Rating 5 stars
Onwards in my European literary tour to Austria. Joseph Roth was born in a part of the Austro-Hungarian Empire that is now in Ukraine, but studied in Vienna and is considered to be an Austrian writer. I have his novel The Radetzky March in a Folio edition, which is no longer in print.
The Radetzky March is considered to be a political masterpiece that draws parallels between the elevation and subsequent fall of a military family and the decline and eventual collapse of the Habsburg monarchy. The focus of the novel is the Trotta family, Austro-Hungarians of Slovenian origin, the patriarch of whom rescues Emperor Franz Joseph I from death during the Battle of Solferino. This earns him an elevation to the nobility and the title Baron Trotta von Sipolje.
It’s a funny book that captures the camaraderie of military life, the ridiculous nature of civil service life, the generational changes in parent-child relationships, and the curious rigidity of friendship between men of a certain class. Having studied the causes of the First World War at school, it also provided a different, more social context to the political one I garnered from O Level text books in the 1980s.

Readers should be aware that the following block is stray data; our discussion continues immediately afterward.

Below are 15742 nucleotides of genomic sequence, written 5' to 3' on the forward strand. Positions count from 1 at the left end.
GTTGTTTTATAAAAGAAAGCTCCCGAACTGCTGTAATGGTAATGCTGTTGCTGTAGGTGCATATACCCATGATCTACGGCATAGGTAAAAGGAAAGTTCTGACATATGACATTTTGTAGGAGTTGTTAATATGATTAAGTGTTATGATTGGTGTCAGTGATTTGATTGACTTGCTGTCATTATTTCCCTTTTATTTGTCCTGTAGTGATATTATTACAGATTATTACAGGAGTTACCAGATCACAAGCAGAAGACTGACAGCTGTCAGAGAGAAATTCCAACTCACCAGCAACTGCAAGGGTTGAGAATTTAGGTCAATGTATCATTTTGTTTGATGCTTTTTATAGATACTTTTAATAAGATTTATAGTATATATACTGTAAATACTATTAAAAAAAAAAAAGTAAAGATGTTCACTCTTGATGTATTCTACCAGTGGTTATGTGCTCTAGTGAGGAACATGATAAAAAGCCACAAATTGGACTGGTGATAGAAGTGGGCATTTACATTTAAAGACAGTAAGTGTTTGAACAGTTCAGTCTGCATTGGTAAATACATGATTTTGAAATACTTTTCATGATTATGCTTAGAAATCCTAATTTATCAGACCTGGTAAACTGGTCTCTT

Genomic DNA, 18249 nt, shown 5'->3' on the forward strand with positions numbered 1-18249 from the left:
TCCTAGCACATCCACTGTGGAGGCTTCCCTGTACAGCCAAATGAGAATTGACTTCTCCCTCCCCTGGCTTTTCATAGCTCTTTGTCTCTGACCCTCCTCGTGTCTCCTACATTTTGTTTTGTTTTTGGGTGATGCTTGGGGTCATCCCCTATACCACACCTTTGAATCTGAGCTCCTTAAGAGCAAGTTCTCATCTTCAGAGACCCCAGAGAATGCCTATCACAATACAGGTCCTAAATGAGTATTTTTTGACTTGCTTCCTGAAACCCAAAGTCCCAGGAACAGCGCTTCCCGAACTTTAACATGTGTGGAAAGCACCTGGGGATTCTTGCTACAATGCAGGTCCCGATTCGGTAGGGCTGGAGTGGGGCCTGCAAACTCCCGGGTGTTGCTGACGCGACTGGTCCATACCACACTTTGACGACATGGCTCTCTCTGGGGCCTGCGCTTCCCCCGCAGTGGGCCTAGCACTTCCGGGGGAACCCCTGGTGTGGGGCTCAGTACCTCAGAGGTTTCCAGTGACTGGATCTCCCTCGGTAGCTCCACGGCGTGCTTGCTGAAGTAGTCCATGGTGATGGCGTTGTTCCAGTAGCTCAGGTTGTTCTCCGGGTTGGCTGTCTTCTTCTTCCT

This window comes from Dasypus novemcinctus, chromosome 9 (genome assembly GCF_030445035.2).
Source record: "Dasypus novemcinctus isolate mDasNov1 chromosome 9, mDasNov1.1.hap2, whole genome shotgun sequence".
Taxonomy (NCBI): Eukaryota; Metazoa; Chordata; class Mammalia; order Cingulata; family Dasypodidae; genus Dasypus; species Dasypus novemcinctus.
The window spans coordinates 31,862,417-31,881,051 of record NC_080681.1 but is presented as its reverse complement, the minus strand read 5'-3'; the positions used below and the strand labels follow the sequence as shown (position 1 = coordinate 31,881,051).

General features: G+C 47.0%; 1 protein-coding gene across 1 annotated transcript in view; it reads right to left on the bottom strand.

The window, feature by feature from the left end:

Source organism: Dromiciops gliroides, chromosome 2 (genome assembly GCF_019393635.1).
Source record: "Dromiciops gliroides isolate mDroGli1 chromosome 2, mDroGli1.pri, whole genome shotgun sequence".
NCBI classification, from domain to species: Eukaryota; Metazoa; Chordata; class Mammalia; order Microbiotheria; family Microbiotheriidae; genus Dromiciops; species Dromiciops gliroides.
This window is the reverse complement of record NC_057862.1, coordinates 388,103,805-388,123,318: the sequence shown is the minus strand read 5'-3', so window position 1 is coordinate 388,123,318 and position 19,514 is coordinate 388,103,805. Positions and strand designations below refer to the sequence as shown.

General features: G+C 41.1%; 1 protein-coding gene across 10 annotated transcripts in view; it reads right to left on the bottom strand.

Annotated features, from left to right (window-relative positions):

It’s also a poetic book, in the way Roth describes landscape, seasons, thoughts and emotions. His turn of phrase is perfection. I loved the lightness of his touch, the humour and fondness for his characters, and the way he skewers the social structures of the time, while simultaneously mourning their passing.
Austria is another country that I’ve never visited. I’ve chosen to have a virtual holiday in Graz, as it’s closer to Slovenia. It’s also home to a UNESCO World Heritage site and was European capital of culture in 2003.
According to this Austrian tourism site, Graz “has plenty to flaunt, especially for those foodies, history buffs, and nature lovers”, so let’s have a look around.